Meet Scholarship Recipient Jadon Watson (You’ll Feel More Secure)

Springfield’s Jadon Watson was only seven years old when he repaired the family computer (“My father couldn’t even do it,” he recalled).

Perhaps the rest of us can feel a bit of comfort knowing that Watson plans a career defending the United States against malicious or criminal attacks to its computer systems. Critical technologies — underpinning electrical grids, for example — are increasingly vulnerable to attack, he asserted.

Photo: Jadon Watson (at right) with Mark Thompson, PhD, president of Wentworth Institute of Technology [Courtesy of Jadon Watson]

“I want to be part of the first line of defense when it comes to cyberattacks against our nation,” he said.

Watson, a sophomore at the Wentworth Institute of Technology in Boston, credits scholarship support from the Community Foundation in helping him attend his “dream school” to major in cybersecurity.

“I have to learn data science, computer science, hardware security, and cloud computing to be really good at it,” Watson said. “The cybersecurity industry is like the Swiss Army knife of the information technology world. That’s why I love it — I’ll never get bored because it’s always evolving and changing.”

Scholarships from the James Z. Naurison Scholarship Fund, Lena Tucker Scholarship Fund, and Urban League of Springfield Scholarship Fund have paved the way for Watson’s college studies thus far.

“I’m so appreciative of it,” he said. “My family and I wouldn’t have been able to pay for college if it weren’t for the Community Foundation.”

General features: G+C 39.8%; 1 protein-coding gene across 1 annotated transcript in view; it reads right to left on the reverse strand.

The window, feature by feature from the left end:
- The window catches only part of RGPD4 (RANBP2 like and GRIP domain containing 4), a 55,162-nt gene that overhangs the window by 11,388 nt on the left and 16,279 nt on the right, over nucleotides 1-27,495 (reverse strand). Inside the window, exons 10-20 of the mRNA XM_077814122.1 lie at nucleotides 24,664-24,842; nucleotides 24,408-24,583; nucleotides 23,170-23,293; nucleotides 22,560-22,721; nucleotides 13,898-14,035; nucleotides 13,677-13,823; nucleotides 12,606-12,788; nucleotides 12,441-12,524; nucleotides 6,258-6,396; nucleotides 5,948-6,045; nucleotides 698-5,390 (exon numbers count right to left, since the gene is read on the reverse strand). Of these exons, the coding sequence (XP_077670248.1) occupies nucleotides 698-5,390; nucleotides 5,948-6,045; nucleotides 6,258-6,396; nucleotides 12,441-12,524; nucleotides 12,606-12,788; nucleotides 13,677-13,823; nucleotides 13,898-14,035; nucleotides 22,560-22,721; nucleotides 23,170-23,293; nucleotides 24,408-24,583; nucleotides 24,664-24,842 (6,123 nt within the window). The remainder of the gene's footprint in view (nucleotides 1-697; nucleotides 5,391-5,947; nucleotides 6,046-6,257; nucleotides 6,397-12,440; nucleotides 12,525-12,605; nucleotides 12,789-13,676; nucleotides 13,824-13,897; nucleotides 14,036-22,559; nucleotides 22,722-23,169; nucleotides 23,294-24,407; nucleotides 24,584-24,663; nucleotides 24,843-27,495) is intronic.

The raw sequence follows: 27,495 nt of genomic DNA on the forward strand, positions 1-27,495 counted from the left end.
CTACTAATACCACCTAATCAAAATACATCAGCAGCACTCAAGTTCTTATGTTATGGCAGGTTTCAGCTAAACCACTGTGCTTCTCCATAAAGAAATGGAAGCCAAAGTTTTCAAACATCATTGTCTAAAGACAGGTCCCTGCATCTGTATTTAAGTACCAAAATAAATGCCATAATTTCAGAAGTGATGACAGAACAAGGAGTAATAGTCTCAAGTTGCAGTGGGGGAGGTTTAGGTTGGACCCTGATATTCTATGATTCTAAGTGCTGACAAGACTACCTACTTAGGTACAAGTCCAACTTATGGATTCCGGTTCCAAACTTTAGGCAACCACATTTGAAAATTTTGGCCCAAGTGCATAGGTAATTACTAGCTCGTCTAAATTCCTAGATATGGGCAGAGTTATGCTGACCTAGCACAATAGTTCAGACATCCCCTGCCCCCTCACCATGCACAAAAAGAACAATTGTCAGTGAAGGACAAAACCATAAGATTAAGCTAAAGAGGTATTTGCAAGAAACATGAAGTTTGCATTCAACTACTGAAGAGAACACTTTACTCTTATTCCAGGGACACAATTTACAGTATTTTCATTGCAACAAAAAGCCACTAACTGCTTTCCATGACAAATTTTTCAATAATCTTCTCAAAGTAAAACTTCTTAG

To be sure, the resourceful Watson has forged his own path to higher education.

He attended the Roger L. Putnam Vocational Technology Academy in Springfield to study information technology. A teacher told him of a summer camp in Virginia that focused on technology and cybersecurity and arranged for Watson to attend. Watson returned for three summers, working at the camp for two.

“Just being able to connect with people from Google, FireEye, and other pillars in the industry — being able to talk with them — made me realize I loved cybersecurity and I wanted to choose a school for that.”

Pointing to frequent news reports highlighting hacking attempts of businesses and government, Watson predicts that the next national security conflict will not be on a battlefield, but on vulnerable national security systems.

“I want to help strengthen them,” he said.

Learn more about college scholarships from the Community Foundation of Western Connecticut. Scholarship applications for the 2022-23 academic year close on March 31, 2022